Chandler, Daniel. "The 'Grammar' of Television and Film." The Grammar of TV and
Film. N.p., n.d. Web. 25 Mar. 2014.
 Ghahremani, Tanya. "Bustle." Bustle. N.p., n.d. Web. 25 Mar. 2014. "Netflix." Watch House of Cards Online. N.p., n.d. Web. 25 Mar. 2014.


  1. Brilliantly written, I believe this series offers the audience a unique ability to break down the fourth 'wall', and really become enamored with Frank Underwood. Sexuality is constantly being questioned, and portrayed fluidly within the show, and I feel as though that's an important way to challenge the upheld heteronormative standard we see in society. I absolutely agree that having the narrative script in the show could have been executed poorly, however, House of Cards sets a new standard within this genre of narration, as it adds greatly to the power of the show. Well said Karrin.

  2. I have never seen the shoe before, but I like when television shows and films break the fourth wall and let you into the minds of the characters. I agree that not all shows could pull something like that off, but i would like to see more shows do it, because it allows you to fully understand what is going on in the characters head, and it gets you more intrigued for it. Great post, and i will definitely start watching this show now.

  3. I've only watched the first season so far, but I have already seen many scenes where Frank is talking directly to the viewers. I also really enjoy it because it makes me feel like I'm getting the inside scoop of what's going on in Frank's head. His thoughts about certain people or plans of his definitely help to shape my opinions of them. It would be interesting to see other TV shows incorporating this type of narrating into their programs, however I don't believe it could work in all situations. House of Cards does a great job being able to pull it off.

  4. Very well written! couldn't have said it better myself! Frank underwood has got to be my second favorite character ever created (right behind Bill the Butcher from gangs of new york). I never really acknowledged "the fourth wall" before this show. I mean i realized the format in programs like the office and parks and rec., but House of Cards really made me appreciate it. I have to give a big thumbs up to netflix for their promotion of "binge watching". I wish every show could release an entire season at once.. I would normally offer some sort of suggestion or criticism, but as i stated previously, i couldn't have put it better myself. I look forward to reading your next post. Keep it up!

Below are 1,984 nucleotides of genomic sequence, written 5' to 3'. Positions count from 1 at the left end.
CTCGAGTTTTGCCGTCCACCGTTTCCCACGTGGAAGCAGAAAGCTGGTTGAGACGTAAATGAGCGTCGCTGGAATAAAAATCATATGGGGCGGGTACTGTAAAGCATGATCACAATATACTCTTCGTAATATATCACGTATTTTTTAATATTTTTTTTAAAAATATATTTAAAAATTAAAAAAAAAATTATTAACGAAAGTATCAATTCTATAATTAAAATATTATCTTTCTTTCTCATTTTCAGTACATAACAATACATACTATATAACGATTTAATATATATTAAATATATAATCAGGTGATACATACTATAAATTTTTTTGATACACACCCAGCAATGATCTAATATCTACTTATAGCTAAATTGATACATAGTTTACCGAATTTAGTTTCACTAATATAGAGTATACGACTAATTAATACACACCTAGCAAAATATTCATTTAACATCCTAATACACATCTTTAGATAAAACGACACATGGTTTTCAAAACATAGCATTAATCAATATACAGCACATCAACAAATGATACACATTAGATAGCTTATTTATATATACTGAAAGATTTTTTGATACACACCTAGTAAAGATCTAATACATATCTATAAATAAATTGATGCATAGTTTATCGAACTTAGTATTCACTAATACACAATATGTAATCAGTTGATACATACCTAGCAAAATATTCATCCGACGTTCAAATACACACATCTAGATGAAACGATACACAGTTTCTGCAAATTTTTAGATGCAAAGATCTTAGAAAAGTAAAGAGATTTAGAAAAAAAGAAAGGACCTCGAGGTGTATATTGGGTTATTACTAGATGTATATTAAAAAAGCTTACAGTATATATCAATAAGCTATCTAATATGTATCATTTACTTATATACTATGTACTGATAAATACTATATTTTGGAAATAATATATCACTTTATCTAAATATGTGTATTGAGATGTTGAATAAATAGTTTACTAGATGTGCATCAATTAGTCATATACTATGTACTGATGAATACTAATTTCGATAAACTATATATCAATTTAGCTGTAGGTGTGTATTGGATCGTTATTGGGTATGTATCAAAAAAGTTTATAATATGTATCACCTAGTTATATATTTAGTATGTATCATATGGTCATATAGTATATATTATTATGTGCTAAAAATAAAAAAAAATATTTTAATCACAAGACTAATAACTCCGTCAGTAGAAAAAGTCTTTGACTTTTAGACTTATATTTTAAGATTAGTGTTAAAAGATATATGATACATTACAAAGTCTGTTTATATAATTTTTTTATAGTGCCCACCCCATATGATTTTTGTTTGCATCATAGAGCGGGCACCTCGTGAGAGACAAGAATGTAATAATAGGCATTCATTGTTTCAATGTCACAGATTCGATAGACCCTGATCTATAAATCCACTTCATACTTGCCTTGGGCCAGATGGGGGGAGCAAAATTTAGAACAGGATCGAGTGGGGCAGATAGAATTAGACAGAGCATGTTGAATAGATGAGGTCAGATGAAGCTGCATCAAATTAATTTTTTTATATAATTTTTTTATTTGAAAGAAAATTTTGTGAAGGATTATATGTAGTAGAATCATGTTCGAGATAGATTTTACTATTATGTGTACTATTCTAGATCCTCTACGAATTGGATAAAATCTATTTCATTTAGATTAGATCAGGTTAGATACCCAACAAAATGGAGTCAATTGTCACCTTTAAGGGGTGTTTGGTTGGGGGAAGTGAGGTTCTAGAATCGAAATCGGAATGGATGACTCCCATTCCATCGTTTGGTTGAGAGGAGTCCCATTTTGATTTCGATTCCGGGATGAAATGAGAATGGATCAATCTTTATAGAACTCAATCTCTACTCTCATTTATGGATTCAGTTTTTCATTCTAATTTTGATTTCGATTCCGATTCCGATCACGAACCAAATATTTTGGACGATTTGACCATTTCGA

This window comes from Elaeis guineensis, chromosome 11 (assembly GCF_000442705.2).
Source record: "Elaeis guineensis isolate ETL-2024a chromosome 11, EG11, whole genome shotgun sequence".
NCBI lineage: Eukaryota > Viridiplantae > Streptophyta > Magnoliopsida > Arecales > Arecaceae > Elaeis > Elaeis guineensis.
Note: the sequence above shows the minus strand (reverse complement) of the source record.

5. First off this blog was written very well and secondly I absolutely enjoy House of Cards, especially the idea of breaking the 4th wall. Its interesting to think that by breaking the 4th wall changes the dynamic of the show completely. No longer do we feel like a 3rd party in the show but instead a integral part. I think this why House of Cards stands out from the rest in that aspect. Something that I thought would be interesting to incorporate would be comparing the British version to this one, not sure if they use the 4th but it might be interesting if they did.

  6. This was very well written and obvious that you watch the show carefully. I too watch the show and agreed with much you had to say. It is never easy to break the "fourth wall" and many people find it to be sloppy writing, however, I think that House of Cards did a great job doing it without giving too much away. All the do is let you in on little tidbits of the plot, just enough that it keeps you guessing what will happen next. Netflix made all the right moves in obtaining this show. Frank Underwood was a big part of that, he understands that people want to binge watch shoes and that is exactly what has happened. Great Read, Great work.